I’ve been thinking a lot about data recently. I don’t just mean in the IBM Smarter Planet sense — data not just in volume. Instead, I’ve been thinking about how one works with data, given that the number of signals for any given project seems today to be increasing exponentially.
My thesis here is not simply that “too much data is bad.” Nor am I saying “data is the only real currency we have today.” I believe that a combination of intelligent signal-gathering, coupled with a robust data set, together result in streamlined and actionable results. I intend to prove this with three examples: foursquare’s recent work to battle check-in fraud; a Google advertising product, Conversion Optimizer; and metadata in a Tweet.
About two weeks ago, foursquare announced that they would be kicking up their cheating detection. They said:
What we’d like to do is award points, mayorships and badges only when you’re at the place you say you’re at. Last week we started using a few different tricks using your phone’s GPS to try to verify this. (and if your phone doesn’t use GPS, we use a few different tricks)
But just a day later, they had to issue a second blog post, clarifying their new policy and the changes they were making. People didn’t understand how fraud would be determined (and they wanted to know more). Based on the second post, it seems clear that people wanted to know specifically: in the absence of precise GPS data, how would the foursquare team determine what are legitimate check-ins and what are not? Foursquare’s response was that they’re constantly tweaking the system: when one checks in via a means sans GPS — say, via SMS — the team would use a variety of signals to determine whether you were being honest or not; the phrase “history, frequency, etc.” was the most commonly cited technique. But here, with a dearth of data, foursquare found itself looking for extra information, for more layered data about the check-in (and the user) than is currently available. They acknowledge the system isn’t perfect, but that’s the best they can do.
On the flip-side, I’ve been recently hearing about colleagues who have campaigns opted in to Google’s Conversion Optimizer. I’m told the system is good, but it’s too good: it is rules-based, and does everything it can to stick to the conversion metric it has been given — and often it adheres quite strictly. The tool, as smart as it is, does what humans can’t: it stand strong on those borderline cases. But it’s strictness as a strength is also its rigidity as its downfall. Indeed, Conversion Optimizer has a virtually unlimited number of signals to process: there are so many moving parts, so many potential levers to pull, that even the system must, at some point, start to eliminate otherwise valuable information. It is in many ways a corollary to the Paradox of Choice, fewer choices and less information would make the algorithm’s job easier.*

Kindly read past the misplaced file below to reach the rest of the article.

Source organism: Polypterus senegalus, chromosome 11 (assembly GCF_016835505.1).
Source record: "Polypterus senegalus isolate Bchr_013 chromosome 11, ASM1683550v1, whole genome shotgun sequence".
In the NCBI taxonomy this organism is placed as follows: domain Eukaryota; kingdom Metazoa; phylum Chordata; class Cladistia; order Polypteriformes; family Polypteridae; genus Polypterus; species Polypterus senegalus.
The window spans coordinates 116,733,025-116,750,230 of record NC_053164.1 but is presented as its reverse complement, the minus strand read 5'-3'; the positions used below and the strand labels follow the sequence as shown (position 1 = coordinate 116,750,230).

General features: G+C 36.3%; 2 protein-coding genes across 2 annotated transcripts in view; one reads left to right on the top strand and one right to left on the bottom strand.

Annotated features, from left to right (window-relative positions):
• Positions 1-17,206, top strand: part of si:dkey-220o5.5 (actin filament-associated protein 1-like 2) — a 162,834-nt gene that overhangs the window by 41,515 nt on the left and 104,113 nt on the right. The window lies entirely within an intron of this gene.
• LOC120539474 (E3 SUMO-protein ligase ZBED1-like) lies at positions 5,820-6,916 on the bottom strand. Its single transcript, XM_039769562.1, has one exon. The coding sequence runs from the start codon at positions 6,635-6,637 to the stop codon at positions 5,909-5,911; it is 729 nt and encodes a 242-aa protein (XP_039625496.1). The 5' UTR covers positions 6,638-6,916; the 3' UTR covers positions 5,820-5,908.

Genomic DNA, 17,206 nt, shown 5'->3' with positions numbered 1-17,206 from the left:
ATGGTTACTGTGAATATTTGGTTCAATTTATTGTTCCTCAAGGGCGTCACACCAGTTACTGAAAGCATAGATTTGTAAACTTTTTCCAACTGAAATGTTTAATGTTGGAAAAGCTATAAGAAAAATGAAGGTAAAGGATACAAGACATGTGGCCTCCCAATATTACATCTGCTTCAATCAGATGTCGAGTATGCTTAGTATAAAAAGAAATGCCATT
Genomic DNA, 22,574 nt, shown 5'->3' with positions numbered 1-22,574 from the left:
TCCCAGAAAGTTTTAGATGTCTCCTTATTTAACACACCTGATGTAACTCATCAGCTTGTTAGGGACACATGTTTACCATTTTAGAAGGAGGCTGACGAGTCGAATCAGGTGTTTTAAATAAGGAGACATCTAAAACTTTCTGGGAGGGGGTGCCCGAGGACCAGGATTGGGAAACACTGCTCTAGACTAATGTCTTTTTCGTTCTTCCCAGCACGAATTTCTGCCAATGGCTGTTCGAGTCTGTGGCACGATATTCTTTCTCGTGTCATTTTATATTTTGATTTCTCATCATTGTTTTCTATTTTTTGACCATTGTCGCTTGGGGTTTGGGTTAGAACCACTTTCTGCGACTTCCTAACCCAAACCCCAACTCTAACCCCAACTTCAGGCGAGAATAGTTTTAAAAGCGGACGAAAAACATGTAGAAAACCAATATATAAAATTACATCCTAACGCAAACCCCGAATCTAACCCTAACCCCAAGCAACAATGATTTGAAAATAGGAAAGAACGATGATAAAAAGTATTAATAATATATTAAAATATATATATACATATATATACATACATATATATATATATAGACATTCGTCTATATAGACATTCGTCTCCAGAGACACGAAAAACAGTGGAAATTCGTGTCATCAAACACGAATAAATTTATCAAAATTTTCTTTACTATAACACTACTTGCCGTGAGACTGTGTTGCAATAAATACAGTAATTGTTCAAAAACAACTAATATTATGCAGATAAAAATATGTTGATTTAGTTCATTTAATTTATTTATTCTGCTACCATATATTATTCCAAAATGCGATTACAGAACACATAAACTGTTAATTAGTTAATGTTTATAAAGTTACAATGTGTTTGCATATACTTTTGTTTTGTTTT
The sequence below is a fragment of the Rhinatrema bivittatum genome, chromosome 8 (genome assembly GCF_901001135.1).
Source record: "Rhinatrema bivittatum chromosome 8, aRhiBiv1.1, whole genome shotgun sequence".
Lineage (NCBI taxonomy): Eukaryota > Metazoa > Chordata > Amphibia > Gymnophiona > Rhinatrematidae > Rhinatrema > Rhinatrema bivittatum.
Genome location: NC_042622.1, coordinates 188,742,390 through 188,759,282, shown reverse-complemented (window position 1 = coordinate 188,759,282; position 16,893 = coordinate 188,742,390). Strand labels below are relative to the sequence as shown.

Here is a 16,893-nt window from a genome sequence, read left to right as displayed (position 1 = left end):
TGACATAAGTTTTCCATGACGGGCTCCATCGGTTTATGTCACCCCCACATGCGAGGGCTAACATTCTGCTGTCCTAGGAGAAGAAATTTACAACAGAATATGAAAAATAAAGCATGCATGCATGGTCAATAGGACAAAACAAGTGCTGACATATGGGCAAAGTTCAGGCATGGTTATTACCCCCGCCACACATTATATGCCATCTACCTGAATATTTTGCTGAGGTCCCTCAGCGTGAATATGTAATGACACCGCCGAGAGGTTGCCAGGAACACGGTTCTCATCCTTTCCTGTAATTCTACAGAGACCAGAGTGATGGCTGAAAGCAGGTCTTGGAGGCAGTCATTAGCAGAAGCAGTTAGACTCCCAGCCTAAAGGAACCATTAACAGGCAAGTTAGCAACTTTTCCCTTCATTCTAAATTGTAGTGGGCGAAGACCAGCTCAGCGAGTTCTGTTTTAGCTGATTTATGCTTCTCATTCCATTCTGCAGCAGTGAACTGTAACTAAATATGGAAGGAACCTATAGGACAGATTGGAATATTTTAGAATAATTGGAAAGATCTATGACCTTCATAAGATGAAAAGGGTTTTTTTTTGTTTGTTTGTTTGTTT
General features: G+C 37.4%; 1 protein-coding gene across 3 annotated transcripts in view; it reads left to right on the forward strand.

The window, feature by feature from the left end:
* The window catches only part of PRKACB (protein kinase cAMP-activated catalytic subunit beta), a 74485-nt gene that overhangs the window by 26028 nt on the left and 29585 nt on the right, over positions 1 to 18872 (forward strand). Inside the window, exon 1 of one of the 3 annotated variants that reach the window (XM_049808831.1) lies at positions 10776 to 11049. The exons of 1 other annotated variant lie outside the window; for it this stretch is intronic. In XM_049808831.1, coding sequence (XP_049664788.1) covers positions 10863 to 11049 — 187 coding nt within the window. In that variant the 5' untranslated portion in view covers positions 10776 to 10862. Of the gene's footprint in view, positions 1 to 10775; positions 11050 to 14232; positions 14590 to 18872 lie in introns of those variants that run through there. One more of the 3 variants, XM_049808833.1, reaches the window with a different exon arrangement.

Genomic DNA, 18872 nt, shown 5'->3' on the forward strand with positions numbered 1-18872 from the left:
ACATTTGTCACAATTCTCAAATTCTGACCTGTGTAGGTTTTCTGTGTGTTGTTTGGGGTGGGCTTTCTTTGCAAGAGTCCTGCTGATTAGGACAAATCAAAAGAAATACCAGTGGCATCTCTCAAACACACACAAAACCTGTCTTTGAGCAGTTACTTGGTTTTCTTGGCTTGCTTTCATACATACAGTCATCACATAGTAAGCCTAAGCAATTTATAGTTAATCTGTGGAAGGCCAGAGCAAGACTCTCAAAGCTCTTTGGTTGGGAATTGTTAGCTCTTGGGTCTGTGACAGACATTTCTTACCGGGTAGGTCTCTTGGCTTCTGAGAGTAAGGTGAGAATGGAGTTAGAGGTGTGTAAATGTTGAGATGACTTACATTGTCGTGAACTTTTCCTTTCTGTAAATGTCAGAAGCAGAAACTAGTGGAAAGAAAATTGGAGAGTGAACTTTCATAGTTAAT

Finally, ReadWriteWeb recently posted a fascinating image, via Raffi Krikorian, a dev on Twitter’s API/Platform team. It breaks-out the anatomy of a Tweet…it shows the full metadata embedded right along with those 140 characters you input on your keyboard. I’ve read at least one opinion which states that Annotations could be trouble from a metadata perspective (for many of the standards-based reasons scholars raise objection with Google books). But this outline gives a glimpse into perhaps the best way to solve this wonderful problem space of data volume: how best to structure for organizing, sorting and extracting meaning or trends? It is important that (at least at the beginning), Twitter is bundling this as structured data.
Ultimately, I see this scenario as the Goldilocks reality: too little and too much and just right. The “quality” (i.e. the source) of data is about equally as important as the volume. We have the ability to solicit and accept not just a floodgate of information. Today, we can receive a discreet number of particular signals, each with different intervals and frequencies of their own. This is how data (and those who examine/tease out meaning from data) will succeed in the years to come.
*As usual, I want to state up-front that my comments about Google — as well as its products, employees and business partners– have neither been sanctioned nor screened by Google. I also want to make clear that I am writing anecdotally here: I am not even aware of the clients in examples discussed herein.